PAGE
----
non compos mentis

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The Latin non compos mentis translates as “not of sound mind.”  In the 1928 Hellman Commercial Trust & Savings Bank v. Alden opinion, the Supreme Court of California stated that the term’s legal usage encompassed “all degrees of mental incompetency known to the law” and compared it to the Standard Dictionary definition of an “unsound mind.”  In specifying the term’s legal scope, the Court of Civil Appeals of Alabama, in the 1985 Goza v. Goza holding, noted that “[m]ere emotional instability or depression” does not qualify as non compos mentis, and that while the term “does not necessarily denote a total destruction of the intellect, … there must be at least such a severe impairment of the mental faculties as to make the movant incapable of protecting himself or of managing his affairs.”  The United States Court of Appeals of the District of Columbia Circuit provided a similar definition in the 1998 Smith-Haynie v. District of Columbia opinion to clarify the term’s meaning, as found in Section 12-302 of the Code of the District of Columbia. The court wrote that the disability of a person claiming to be non compos mentis must be “of such a nature as to show [she] is unable to manage [her] business affairs or estate, or to comprehend [her] legal rights or liabilities.”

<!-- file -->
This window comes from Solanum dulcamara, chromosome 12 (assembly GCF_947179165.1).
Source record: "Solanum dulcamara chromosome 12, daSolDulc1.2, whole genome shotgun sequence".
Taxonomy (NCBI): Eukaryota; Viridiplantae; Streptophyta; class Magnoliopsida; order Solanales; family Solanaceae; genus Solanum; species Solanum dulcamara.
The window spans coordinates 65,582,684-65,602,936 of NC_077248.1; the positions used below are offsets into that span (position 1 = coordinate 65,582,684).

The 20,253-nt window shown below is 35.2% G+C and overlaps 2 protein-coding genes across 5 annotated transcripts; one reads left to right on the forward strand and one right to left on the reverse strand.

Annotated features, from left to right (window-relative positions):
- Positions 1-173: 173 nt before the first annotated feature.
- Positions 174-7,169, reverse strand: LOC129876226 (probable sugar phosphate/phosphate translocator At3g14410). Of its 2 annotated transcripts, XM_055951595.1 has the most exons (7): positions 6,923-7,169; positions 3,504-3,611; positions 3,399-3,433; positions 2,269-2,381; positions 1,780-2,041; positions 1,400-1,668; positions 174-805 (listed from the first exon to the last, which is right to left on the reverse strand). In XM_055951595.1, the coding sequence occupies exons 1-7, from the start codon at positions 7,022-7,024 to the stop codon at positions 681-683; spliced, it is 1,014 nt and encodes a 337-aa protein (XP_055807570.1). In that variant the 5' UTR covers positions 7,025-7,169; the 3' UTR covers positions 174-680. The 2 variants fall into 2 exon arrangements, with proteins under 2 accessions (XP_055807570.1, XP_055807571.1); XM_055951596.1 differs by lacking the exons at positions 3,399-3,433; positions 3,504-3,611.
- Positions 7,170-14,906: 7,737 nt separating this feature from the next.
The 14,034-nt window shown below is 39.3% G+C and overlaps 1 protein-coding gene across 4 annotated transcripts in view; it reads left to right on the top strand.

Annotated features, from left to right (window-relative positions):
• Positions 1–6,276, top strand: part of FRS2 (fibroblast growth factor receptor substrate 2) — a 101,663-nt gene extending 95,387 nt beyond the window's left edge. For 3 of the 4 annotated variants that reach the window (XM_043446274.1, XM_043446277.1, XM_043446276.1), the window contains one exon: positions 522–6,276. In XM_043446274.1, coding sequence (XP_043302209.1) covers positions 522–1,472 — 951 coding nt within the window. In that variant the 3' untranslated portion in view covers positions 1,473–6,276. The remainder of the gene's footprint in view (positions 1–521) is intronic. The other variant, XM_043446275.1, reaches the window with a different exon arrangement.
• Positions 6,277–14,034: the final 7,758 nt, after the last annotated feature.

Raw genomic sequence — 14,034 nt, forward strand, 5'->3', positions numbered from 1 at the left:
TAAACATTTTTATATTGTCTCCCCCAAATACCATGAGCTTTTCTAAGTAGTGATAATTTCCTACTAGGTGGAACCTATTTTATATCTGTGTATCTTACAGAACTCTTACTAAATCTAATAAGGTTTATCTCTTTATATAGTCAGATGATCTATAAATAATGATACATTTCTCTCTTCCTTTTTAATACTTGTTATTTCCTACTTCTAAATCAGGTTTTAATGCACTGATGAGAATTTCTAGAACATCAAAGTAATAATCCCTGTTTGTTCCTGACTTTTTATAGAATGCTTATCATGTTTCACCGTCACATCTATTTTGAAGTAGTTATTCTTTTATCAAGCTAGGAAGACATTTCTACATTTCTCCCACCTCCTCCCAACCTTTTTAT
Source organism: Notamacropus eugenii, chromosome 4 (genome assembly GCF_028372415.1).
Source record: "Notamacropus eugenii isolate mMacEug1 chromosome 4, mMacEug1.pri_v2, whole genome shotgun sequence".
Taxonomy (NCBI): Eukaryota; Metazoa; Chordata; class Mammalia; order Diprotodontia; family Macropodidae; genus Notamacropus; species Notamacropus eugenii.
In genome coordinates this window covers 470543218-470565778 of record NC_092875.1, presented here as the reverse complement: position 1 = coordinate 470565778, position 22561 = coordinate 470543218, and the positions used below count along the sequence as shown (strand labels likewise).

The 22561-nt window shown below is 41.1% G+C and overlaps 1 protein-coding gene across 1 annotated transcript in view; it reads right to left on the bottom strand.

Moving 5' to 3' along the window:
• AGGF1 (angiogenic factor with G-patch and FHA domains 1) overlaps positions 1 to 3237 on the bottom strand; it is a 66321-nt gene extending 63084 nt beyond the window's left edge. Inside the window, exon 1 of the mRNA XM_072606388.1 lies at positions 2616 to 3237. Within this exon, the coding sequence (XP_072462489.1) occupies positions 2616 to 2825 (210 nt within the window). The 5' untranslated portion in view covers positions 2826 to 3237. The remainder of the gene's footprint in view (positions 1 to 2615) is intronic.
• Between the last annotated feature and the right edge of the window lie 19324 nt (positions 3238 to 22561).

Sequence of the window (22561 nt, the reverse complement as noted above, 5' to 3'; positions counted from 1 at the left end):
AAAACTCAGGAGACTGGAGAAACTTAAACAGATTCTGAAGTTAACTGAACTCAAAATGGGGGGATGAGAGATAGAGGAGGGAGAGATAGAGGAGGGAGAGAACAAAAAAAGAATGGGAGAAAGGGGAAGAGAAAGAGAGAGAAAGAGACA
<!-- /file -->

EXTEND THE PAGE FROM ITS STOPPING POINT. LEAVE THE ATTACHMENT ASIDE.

[Last updated in June of 2020 by the Wex Definitions Team]